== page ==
In Texas, an assault offense has occurred if:
Someone has recklessly or intentionally caused an injury or physical harm
Someone has intentionally threatened physical harm
Someone has intentionally used provocative or offensive physical contact against another person
Texas assault charges can result in substantial fines and time spent in jail, even for confrontations that may not initially seem violent or serious. If you have been accused of assault, contact a defense attorney. The Georgetown, Texas, offices of Mark Morales & Associates are open to you, and we also have two other Texas locations to serve you. Contact us today for a consultation.
Types of Assault Charges in Texas
In Texas, assault changes can range from misdemeanors to felonies. There are types of assault offense charges in Texas:
Class C Misdemeanor Assault: If someone physically touches someone in an offensive or provocative manner or threatens harm or injury but no physical injury occurs, an assault may be a Class C misdemeanor. This can result in fines of up to $500.
Class B Misdemeanor Assault: This classification refers specifically to sports situations. If a person assaults a participant in retaliation for a sport event or during a sport, it is a Class B misdemeanor. This classification does not refer to sport participants. If a football player tackles another player during a game, for example, this is not assault. Instead, this charge protects umpires, referees, players and others who are doing their duties and protects players from angry nonparticipants. This charge can result in up to six months in prison and fines of up to $2,000.
Class A Misdemeanor Assault: A class A misdemeanor in Texas is any assault resulting in physical harm and any assault against an elderly or disabled person — even if such an assault does not result in injury — is a Class A misdemeanor. This charge can mean penalties of up to one year in prison and fines of up to $4,000.
Third-Degree Felony Assault: This charge can happen if a person physically harms a public servant, family member, date, household member, government contractor for family services, security officer or emergency services personnel. Third-degree felony assault can carry maximum charges of $10,000 in fines and between two and 10 years imprisonment.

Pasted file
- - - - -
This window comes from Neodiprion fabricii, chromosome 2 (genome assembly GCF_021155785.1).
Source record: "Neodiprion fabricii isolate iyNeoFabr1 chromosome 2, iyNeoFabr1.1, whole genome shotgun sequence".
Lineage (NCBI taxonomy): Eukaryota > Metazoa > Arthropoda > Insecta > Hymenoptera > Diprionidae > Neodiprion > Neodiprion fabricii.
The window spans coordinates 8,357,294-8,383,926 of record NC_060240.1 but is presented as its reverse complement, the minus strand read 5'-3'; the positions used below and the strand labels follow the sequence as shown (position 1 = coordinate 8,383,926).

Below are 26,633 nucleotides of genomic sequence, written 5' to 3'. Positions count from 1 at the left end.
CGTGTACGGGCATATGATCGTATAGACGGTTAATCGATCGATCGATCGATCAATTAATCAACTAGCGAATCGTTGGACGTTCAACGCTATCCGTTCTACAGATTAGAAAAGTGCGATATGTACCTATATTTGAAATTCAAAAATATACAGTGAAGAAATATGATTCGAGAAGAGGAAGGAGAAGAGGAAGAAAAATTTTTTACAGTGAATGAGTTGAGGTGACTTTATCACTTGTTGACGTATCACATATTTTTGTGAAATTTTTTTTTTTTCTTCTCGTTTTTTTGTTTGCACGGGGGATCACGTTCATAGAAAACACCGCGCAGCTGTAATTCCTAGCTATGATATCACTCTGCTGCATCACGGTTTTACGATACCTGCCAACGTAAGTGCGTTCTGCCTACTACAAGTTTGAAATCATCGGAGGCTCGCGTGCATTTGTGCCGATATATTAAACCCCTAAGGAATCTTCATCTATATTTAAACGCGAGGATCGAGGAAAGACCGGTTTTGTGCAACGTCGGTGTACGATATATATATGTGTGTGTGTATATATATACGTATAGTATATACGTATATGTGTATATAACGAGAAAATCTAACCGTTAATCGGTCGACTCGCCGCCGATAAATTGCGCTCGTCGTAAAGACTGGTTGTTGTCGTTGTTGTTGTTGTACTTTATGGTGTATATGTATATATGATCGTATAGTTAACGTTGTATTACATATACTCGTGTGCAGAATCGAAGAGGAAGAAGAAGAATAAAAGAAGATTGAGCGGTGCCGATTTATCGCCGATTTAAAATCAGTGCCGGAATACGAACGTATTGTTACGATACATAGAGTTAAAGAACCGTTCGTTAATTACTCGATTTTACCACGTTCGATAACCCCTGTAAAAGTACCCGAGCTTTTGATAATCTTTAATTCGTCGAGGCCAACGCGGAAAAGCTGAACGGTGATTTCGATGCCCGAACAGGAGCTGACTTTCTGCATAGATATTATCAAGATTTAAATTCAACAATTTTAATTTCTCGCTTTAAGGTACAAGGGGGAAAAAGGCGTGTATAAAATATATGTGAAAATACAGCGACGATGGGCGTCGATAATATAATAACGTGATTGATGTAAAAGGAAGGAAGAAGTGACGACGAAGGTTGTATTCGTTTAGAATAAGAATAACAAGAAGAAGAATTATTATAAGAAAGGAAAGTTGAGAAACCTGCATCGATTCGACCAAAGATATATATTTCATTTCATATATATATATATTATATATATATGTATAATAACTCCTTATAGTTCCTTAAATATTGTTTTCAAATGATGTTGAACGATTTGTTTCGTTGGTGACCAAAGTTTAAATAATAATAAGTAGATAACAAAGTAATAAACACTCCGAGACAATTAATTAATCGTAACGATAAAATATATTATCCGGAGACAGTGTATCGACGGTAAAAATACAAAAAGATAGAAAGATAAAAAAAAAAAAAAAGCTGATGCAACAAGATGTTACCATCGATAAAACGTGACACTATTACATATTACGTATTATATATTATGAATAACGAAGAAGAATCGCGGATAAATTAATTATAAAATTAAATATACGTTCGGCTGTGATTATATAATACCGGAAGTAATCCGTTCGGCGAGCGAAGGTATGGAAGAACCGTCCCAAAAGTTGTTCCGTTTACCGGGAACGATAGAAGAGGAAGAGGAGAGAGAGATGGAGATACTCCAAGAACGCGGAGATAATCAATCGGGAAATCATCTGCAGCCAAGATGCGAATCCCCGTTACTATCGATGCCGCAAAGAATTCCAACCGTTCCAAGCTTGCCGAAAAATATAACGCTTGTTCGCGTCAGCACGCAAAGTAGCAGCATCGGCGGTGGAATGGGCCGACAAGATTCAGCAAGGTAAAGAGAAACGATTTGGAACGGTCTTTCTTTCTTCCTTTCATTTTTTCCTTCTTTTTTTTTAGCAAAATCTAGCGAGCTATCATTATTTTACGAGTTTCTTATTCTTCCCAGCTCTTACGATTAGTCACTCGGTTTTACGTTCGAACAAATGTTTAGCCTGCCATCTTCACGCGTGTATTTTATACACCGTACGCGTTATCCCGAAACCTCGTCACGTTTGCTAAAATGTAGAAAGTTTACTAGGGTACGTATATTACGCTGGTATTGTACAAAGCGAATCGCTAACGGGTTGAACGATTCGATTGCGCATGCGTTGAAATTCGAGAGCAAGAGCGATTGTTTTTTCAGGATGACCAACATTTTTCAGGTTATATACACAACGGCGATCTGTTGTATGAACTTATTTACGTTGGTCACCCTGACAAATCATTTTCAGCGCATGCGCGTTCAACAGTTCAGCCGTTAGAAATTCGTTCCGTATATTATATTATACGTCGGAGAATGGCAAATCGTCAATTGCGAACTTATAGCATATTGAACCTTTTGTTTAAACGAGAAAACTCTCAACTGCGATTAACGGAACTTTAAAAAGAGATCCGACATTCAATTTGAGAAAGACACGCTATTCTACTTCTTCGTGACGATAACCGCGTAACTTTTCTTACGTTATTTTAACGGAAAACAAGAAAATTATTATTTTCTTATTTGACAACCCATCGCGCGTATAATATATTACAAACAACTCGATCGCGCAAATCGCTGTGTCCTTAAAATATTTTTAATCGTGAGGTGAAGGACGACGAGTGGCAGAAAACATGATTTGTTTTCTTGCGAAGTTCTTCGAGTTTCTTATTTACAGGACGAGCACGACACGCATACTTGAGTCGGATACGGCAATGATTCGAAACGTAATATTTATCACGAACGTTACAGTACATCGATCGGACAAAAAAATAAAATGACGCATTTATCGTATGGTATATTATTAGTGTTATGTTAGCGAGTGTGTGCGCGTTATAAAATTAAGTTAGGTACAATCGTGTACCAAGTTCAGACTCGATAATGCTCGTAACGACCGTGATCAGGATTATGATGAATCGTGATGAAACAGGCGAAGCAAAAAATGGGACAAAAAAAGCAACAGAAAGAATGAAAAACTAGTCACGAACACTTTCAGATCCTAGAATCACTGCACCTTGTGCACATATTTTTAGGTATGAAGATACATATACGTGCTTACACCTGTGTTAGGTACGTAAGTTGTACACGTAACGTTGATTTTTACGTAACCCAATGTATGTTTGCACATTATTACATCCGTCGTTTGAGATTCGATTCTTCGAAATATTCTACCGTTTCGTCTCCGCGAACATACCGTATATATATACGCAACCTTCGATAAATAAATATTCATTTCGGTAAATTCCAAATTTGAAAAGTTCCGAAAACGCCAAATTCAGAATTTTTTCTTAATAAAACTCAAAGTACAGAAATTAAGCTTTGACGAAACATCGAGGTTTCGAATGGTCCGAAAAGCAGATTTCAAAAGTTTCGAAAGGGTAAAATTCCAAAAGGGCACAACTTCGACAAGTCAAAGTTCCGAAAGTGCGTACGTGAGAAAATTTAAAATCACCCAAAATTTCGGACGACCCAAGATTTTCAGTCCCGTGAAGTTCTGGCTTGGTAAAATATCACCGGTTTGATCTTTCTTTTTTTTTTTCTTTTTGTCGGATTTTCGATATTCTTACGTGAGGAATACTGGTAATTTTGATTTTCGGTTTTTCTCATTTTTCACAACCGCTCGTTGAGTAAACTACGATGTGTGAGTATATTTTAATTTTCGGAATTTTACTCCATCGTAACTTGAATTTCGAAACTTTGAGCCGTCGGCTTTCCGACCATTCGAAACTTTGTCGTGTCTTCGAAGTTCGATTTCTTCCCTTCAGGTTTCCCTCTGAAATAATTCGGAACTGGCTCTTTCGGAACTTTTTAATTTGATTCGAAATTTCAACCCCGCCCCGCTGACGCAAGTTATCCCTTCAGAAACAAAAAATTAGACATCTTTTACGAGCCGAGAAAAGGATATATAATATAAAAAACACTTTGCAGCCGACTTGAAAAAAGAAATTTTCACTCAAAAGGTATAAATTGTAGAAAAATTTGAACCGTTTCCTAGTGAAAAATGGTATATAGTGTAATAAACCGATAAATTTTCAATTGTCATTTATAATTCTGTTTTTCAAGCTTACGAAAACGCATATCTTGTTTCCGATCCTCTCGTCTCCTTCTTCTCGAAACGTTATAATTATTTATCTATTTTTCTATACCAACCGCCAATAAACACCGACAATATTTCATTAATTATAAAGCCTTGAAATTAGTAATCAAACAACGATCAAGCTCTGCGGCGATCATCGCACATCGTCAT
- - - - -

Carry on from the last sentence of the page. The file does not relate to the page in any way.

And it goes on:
Second-Degree Felony Assault: This is the charge usually used for aggravated assault, which is defined as an assault using or brandishing a deadly weapon or an assault causing serious bodily harm. Second-degree felony assault usually involves aggravated assault in a situation where harms a family member or dating partner and they have been convicted of assault before. Second-degree felony assault can also involve choking. Defendants face fines of up to $10,000 and prison time of two to 20 years.
First-Degree Felony Assault: This charge occurs in cases of aggravated assault against a public servant, a criminal witness or a security officer. This type of charge can also involve aggravated assault against someone who reported a crime or an informant. This charge carries maximum penalties of $10,000 in fines and a potential life sentence.
Being accused of assault is a frightening and serious legal matter. If you have been charged with assault, contact Mark Morales & Associates today for a consultation.